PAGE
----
English National Opera will have used up all its reserves by October and will be forced to consider redundancies if support is not offered, its chief executive has said.
Stuart Murphy warned that the performing arts would “transform beyond recognition” if the furlough scheme was withdrawn before venues could reopen, with ENO months away from having spent all its reserves on maintaining the organisation during the lockdown.
He told The Stage: “Our situation is that we’ve used up our main reserves of several million pounds, but then we’ve started to eat into our secondary reserve, which is the reserve that looks after the building, so it’s the reserve you don’t want to use. That runs out in mid-October.”
The Society of London Theatre has warned that 70% of theatres in the UK will have run out of money by Christmas.
He said the opera company would “definitely have to look at changing our staff numbers” without additional financial help from the government, and that he believed the “pinch point” for many organisations would come at the start of October, as the furloughing scheme winds down.
Murphy said: “The government has been great with furloughing, but actually as furloughing tapers off, you’ll see the theatre industry transform beyond recognition. It will be transformative and also irreversible.”
“Once one goes under, the domino effect is massive,” he added, arguing that the fortunes of one arts organisation will have knock-on effects for others in terms of access to staff, talent and venues.
Despite this, Murphy said he was committed to keeping audiences “buoyant and motivated” while its doors remain closed, with plans to continue diversifying the people who engage with its work.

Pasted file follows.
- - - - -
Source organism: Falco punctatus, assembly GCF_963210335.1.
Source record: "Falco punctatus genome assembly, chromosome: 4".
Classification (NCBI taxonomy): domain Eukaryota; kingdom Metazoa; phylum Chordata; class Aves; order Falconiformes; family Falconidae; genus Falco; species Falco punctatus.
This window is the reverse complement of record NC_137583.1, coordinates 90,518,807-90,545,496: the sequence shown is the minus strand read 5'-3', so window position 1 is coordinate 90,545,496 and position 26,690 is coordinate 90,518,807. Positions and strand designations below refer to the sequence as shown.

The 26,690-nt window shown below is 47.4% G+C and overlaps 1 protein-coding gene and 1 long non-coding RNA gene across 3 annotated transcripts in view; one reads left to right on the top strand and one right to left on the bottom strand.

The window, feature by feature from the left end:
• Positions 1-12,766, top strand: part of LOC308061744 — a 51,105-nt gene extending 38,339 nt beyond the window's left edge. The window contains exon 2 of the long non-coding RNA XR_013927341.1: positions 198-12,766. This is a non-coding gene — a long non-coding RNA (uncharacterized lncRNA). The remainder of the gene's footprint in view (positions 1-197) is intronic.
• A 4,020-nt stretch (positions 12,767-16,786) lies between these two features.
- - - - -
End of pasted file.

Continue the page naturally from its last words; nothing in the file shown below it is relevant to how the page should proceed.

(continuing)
Among the measures already announced is a drive-in opera season, which will take place at Alexandra Palace in September, alongside further plans for live performance and creating work for digital audiences during the lockdown.
Murphy said the government should recognise the work arts companies and freelance creatives have been doing during the pandemic.
“What we’ve tried to say to government is: we’re attempting stuff. It won’t be what we normally do, but we’re definitely attempting stuff with Drive and Live and loads of social media. The quid pro quo, the social contract, is you [government] really need to support us and help the self-employed, and help with the cultural investment participation scheme,” he said.
The cultural investment participation scheme proposes that government gives money to theatres and other arts organisations to enable them to create work, with government acting as an investor and earning back the money it puts in.